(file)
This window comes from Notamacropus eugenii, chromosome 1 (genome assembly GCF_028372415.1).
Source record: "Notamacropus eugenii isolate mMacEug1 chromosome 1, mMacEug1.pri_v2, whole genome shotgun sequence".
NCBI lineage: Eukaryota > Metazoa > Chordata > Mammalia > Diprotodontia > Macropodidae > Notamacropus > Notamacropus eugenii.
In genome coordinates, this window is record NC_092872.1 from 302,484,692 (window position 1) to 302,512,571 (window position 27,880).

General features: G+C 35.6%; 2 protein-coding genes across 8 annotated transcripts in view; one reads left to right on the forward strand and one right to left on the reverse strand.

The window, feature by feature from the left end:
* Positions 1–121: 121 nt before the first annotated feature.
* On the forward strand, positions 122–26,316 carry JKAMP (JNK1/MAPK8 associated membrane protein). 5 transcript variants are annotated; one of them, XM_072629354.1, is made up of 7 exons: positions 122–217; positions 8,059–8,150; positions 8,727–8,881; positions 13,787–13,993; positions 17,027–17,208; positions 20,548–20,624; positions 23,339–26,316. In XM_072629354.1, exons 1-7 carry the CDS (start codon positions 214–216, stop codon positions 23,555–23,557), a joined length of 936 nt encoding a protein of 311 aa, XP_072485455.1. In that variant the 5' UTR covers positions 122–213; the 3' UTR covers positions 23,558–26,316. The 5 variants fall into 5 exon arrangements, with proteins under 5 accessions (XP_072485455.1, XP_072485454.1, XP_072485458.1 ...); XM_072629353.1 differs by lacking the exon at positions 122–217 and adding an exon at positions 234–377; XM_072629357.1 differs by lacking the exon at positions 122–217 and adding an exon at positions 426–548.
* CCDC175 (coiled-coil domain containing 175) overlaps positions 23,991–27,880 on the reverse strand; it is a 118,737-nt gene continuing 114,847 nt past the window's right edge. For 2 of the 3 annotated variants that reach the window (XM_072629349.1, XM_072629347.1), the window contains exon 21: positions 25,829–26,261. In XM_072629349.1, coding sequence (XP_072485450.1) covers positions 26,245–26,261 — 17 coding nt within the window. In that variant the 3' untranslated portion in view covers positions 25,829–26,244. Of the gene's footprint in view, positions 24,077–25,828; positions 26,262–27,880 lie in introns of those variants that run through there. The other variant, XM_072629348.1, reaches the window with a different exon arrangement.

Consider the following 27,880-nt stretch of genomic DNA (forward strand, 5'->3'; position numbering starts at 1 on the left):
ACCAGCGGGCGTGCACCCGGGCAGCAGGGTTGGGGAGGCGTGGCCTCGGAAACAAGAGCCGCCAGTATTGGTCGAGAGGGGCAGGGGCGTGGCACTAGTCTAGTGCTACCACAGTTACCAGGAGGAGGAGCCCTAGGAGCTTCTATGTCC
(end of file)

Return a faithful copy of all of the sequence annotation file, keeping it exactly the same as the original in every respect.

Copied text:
This window comes from Notamacropus eugenii, chromosome 1 (genome assembly GCF_028372415.1).
Source record: "Notamacropus eugenii isolate mMacEug1 chromosome 1, mMacEug1.pri_v2, whole genome shotgun sequence".
NCBI lineage: Eukaryota > Metazoa > Chordata > Mammalia > Diprotodontia > Macropodidae > Notamacropus > Notamacropus eugenii.
In genome coordinates, this window is record NC_092872.1 from 302,484,692 (window position 1) to 302,512,571 (window position 27,880).

General features: G+C 35.6%; 2 protein-coding genes across 8 annotated transcripts in view; one reads left to right on the forward strand and one right to left on the reverse strand.

The window, feature by feature from the left end:
* Positions 1–121: 121 nt before the first annotated feature.
* On the forward strand, positions 122–26,316 carry JKAMP (JNK1/MAPK8 associated membrane protein). 5 transcript variants are annotated; one of them, XM_072629354.1, is made up of 7 exons: positions 122–217; positions 8,059–8,150; positions 8,727–8,881; positions 13,787–13,993; positions 17,027–17,208; positions 20,548–20,624; positions 23,339–26,316. In XM_072629354.1, exons 1-7 carry the CDS (start codon positions 214–216, stop codon positions 23,555–23,557), a joined length of 936 nt encoding a protein of 311 aa, XP_072485455.1. In that variant the 5' UTR covers positions 122–213; the 3' UTR covers positions 23,558–26,316. The 5 variants fall into 5 exon arrangements, with proteins under 5 accessions (XP_072485455.1, XP_072485454.1, XP_072485458.1 ...); XM_072629353.1 differs by lacking the exon at positions 122–217 and adding an exon at positions 234–377; XM_072629357.1 differs by lacking the exon at positions 122–217 and adding an exon at positions 426–548.
* CCDC175 (coiled-coil domain containing 175) overlaps positions 23,991–27,880 on the reverse strand; it is a 118,737-nt gene continuing 114,847 nt past the window's right edge. For 2 of the 3 annotated variants that reach the window (XM_072629349.1, XM_072629347.1), the window contains exon 21: positions 25,829–26,261. In XM_072629349.1, coding sequence (XP_072485450.1) covers positions 26,245–26,261 — 17 coding nt within the window. In that variant the 3' untranslated portion in view covers positions 25,829–26,244. Of the gene's footprint in view, positions 24,077–25,828; positions 26,262–27,880 lie in introns of those variants that run through there. The other variant, XM_072629348.1, reaches the window with a different exon arrangement.

Consider the following 27,880-nt stretch of genomic DNA (forward strand, 5'->3'; position numbering starts at 1 on the left):
ACCAGCGGGCGTGCACCCGGGCAGCAGGGTTGGGGAGGCGTGGCCTCGGAAACAAGAGCCGCCAGTATTGGTCGAGAGGGGCAGGGGCGTGGCACTAGTCTAGTGCTACCACAGTTACCAGGAGGAGGAGCCCTAGGAGCTTCTATGTCC